• Child residing outside the United Kingdom
    The laws of the UK country of birth apply.

If a father has parental responsibility, his consent is required to change his child's name. This is the case even if he and the mother have separated, divorced or remarried and if the father has no contact whatsoever with the child.

If a father, who has parental responsibility and who no longer lives with the mother and child, refuses to give his consent to change his child's name, the only course of action for the mother to apply to the courts for leave (permission) to change the child's name. A court will give permission if it believes it will be in the child's best interests to allow the name change. The court will take into account the degree of commitment of the father to the child and the quality of contact between the father and child to determine whether the link with the father (by shared surname) can be broken. An older child's views will also be important in deciding whether the name change should be allowed.

Acquisition of parental responsibility by unmarried fathers
Unmarried fathers can acquire parental responsibility by:

  • Subsequent marriage to the mother (England, Wales and Scotland only).
  • Being awarded parental responsibility by a court.
  • A formal documented agreement with the mother in the manner prescribed by law.
  • Being granted a Residence Order by a court.
  • Being appointed Guardian by a court.
  • Being registered as the child's father (only in Northern Ireland for births registered from 15 April 2002).

If an unmarried father acquires parental responsibility, his consent would be required, in addition to the mother's consent, to change their child's name.

Acquisition of parental responsibility by step-fathers
Step-fathers can acquire parental responsibility by:

  • Being granted a Residence Order by a court.
  • Being appointed Guardian by a court.
  • Adopting the child.

If a step-father acquires parental responsibility, his consent would be required, in addition to anyone else who has parental responsibility, to change the child's name e.g. the mother and maybe the natural father.

How parental responsibility is lost
Parental responsibility is only lost when:

  • The child reaches 18 years of age (16 in Scotland).
  • If it is brought to an end on application to a court by the person having it.
  • With the permission of the court on the application of the child.
  • If another person adopts the child.
  • If an order granting it is terminated by the court.
  • If a person with parental responsibility dies.

Please note, parental responsibility can be limited by Care Orders, Contact Orders or Prohibited Steps Orders.

Important legal issues
If you have sole parental responsibility and the father has frequent contact with your child, there is legal precedence that you should be aware of before you apply to change your child's name.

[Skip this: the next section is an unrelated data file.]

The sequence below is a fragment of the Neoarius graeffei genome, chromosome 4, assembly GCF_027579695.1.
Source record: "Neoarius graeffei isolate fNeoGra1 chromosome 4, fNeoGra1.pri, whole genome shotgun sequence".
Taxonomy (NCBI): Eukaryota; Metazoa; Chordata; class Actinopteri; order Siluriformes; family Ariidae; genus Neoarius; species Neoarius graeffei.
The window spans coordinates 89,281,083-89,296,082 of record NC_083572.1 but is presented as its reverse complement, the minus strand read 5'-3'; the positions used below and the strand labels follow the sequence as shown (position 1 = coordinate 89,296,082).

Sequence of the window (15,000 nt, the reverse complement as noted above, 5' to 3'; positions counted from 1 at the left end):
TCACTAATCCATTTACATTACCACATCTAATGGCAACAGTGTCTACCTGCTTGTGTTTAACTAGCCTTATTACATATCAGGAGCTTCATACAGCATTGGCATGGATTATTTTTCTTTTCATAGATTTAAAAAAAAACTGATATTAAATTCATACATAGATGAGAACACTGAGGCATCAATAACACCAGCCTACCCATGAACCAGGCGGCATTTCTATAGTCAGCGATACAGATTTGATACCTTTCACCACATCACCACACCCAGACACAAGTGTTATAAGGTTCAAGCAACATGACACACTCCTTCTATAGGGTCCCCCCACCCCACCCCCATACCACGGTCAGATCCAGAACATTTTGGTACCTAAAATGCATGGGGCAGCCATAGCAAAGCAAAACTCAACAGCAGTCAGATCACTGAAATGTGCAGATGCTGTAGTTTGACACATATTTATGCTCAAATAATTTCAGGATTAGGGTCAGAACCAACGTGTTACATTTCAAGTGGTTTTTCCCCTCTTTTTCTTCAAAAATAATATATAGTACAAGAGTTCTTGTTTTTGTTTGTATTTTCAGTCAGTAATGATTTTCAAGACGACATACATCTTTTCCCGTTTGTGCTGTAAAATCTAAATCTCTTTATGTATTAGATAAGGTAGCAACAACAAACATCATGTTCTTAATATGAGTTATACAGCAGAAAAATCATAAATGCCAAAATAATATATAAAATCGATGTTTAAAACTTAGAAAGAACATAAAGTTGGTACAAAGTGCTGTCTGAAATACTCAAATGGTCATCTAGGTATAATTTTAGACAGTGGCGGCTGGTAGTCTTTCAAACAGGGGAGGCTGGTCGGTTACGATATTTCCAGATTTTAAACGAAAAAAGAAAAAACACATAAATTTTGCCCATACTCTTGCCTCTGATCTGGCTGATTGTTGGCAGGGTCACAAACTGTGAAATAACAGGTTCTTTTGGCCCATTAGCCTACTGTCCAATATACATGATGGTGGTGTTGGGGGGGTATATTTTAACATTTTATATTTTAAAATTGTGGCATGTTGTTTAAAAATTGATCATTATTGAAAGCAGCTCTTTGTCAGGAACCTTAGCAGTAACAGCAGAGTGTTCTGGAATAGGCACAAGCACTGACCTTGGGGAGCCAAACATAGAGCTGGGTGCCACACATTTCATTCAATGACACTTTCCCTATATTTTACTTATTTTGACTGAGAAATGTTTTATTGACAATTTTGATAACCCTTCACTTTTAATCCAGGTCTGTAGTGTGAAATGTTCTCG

There have been a few successful legal actions in England where an unmarried father without parental responsibility, has obtained a court order to have his child's change of surname reversed (but not any forename changes). In each case, the mother had changed her child's surname from the father's surname to her surname. The court ordered that the child's surname be changed back to the father's surname. The significant factor taken into account by the courts was that the courts recognised the importance of maintaining a link with the father. By sharing the same surname with the child, the father's biological link is recognised. The courts also took into account the degree of commitment of the father to the child and the quality of contact between the father and child. In these successful cases, there was frequent contact with the child by the father. This does mean, however, that if the father does not have frequent contact with his child, it is highly unlikely that he will be successful in obtaining an order to reverse a change of surname because there is no link to break.

You are therefore advised that if you change your child's surname and the father has frequent contact with your child, he may be able to have the change of name reversed (if he has the inclination, time and money to go through the court process). The only way to eliminate the risk of the change of surname being reversed is to apply to the courts for leave (permission) to change the child's name without the consent of the father.

If the father of your child has frequent contact an option to consider is to double barrel the surname with your surname i.e. add your surname to the child's surname. By doing this, it much more unlikely that the father will seek a court order to reverse the name change because his name has not been removed and thus the biological link to the father has not been broken.  Furthermore, if you do not link the two names with a hyphen, in common usage only the child's first name and last name will be used.  For example, if your child is known as Rebecca Louise Smith and you change the surname to Smith Jones (i.e. add your surname of Jones) then in common usage, the child will be called Rebecca Jones. However, if you hyphenate the surname, the child will always be called Rebecca Smith-Jones.